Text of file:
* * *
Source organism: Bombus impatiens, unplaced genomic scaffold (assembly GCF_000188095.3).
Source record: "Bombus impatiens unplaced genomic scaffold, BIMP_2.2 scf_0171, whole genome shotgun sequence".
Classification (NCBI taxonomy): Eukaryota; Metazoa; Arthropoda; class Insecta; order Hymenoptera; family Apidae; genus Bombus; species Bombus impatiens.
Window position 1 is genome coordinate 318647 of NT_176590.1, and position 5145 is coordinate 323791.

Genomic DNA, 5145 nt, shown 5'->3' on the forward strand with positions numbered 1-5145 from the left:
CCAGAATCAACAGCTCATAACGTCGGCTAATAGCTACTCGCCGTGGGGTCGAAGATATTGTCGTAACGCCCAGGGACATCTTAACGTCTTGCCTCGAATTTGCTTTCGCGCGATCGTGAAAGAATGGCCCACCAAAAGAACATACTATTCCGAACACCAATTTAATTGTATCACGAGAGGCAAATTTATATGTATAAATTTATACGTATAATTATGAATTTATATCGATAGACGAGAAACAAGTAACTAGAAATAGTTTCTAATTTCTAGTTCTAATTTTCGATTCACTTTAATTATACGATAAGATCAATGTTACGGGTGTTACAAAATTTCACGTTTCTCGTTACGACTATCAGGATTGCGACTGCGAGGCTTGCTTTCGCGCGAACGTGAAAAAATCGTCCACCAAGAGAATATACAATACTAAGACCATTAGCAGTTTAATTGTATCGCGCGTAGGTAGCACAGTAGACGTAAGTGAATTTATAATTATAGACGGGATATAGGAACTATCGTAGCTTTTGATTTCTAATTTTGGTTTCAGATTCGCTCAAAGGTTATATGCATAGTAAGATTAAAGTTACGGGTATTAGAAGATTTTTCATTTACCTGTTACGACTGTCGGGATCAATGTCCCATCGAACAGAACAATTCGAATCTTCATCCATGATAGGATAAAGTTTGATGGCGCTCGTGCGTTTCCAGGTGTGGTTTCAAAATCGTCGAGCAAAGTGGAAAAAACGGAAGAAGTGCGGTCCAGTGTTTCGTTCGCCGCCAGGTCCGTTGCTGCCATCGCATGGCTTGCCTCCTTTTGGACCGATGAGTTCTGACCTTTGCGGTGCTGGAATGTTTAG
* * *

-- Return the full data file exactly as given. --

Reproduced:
Source organism: Bombus impatiens, unplaced genomic scaffold (assembly GCF_000188095.3).
Source record: "Bombus impatiens unplaced genomic scaffold, BIMP_2.2 scf_0171, whole genome shotgun sequence".
Classification (NCBI taxonomy): Eukaryota; Metazoa; Arthropoda; class Insecta; order Hymenoptera; family Apidae; genus Bombus; species Bombus impatiens.
Window position 1 is genome coordinate 318647 of NT_176590.1, and position 5145 is coordinate 323791.

Genomic DNA, 5145 nt, shown 5'->3' on the forward strand with positions numbered 1-5145 from the left:
CCAGAATCAACAGCTCATAACGTCGGCTAATAGCTACTCGCCGTGGGGTCGAAGATATTGTCGTAACGCCCAGGGACATCTTAACGTCTTGCCTCGAATTTGCTTTCGCGCGATCGTGAAAGAATGGCCCACCAAAAGAACATACTATTCCGAACACCAATTTAATTGTATCACGAGAGGCAAATTTATATGTATAAATTTATACGTATAATTATGAATTTATATCGATAGACGAGAAACAAGTAACTAGAAATAGTTTCTAATTTCTAGTTCTAATTTTCGATTCACTTTAATTATACGATAAGATCAATGTTACGGGTGTTACAAAATTTCACGTTTCTCGTTACGACTATCAGGATTGCGACTGCGAGGCTTGCTTTCGCGCGAACGTGAAAAAATCGTCCACCAAGAGAATATACAATACTAAGACCATTAGCAGTTTAATTGTATCGCGCGTAGGTAGCACAGTAGACGTAAGTGAATTTATAATTATAGACGGGATATAGGAACTATCGTAGCTTTTGATTTCTAATTTTGGTTTCAGATTCGCTCAAAGGTTATATGCATAGTAAGATTAAAGTTACGGGTATTAGAAGATTTTTCATTTACCTGTTACGACTGTCGGGATCAATGTCCCATCGAACAGAACAATTCGAATCTTCATCCATGATAGGATAAAGTTTGATGGCGCTCGTGCGTTTCCAGGTGTGGTTTCAAAATCGTCGAGCAAAGTGGAAAAAACGGAAGAAGTGCGGTCCAGTGTTTCGTTCGCCGCCAGGTCCGTTGCTGCCATCGCATGGCTTGCCTCCTTTTGGACCGATGAGTTCTGACCTTTGCGGTGCTGGAATGTTTAG